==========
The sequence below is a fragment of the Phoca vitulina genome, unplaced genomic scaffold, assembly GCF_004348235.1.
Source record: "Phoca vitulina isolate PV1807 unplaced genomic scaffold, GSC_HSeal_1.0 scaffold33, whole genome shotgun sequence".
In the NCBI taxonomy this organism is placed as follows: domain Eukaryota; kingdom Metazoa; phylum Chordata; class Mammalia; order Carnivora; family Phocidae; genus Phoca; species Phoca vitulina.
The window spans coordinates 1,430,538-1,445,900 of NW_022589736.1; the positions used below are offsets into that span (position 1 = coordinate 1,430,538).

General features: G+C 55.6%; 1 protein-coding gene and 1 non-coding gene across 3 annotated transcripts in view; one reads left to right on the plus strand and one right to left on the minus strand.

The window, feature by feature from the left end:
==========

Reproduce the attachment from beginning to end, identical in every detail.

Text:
The sequence below is a fragment of the Phoca vitulina genome, unplaced genomic scaffold, assembly GCF_004348235.1.
Source record: "Phoca vitulina isolate PV1807 unplaced genomic scaffold, GSC_HSeal_1.0 scaffold33, whole genome shotgun sequence".
In the NCBI taxonomy this organism is placed as follows: domain Eukaryota; kingdom Metazoa; phylum Chordata; class Mammalia; order Carnivora; family Phocidae; genus Phoca; species Phoca vitulina.
The window spans coordinates 1,430,538-1,445,900 of NW_022589736.1; the positions used below are offsets into that span (position 1 = coordinate 1,430,538).

General features: G+C 55.6%; 1 protein-coding gene and 1 non-coding gene across 3 annotated transcripts in view; one reads left to right on the plus strand and one right to left on the minus strand.

The window, feature by feature from the left end: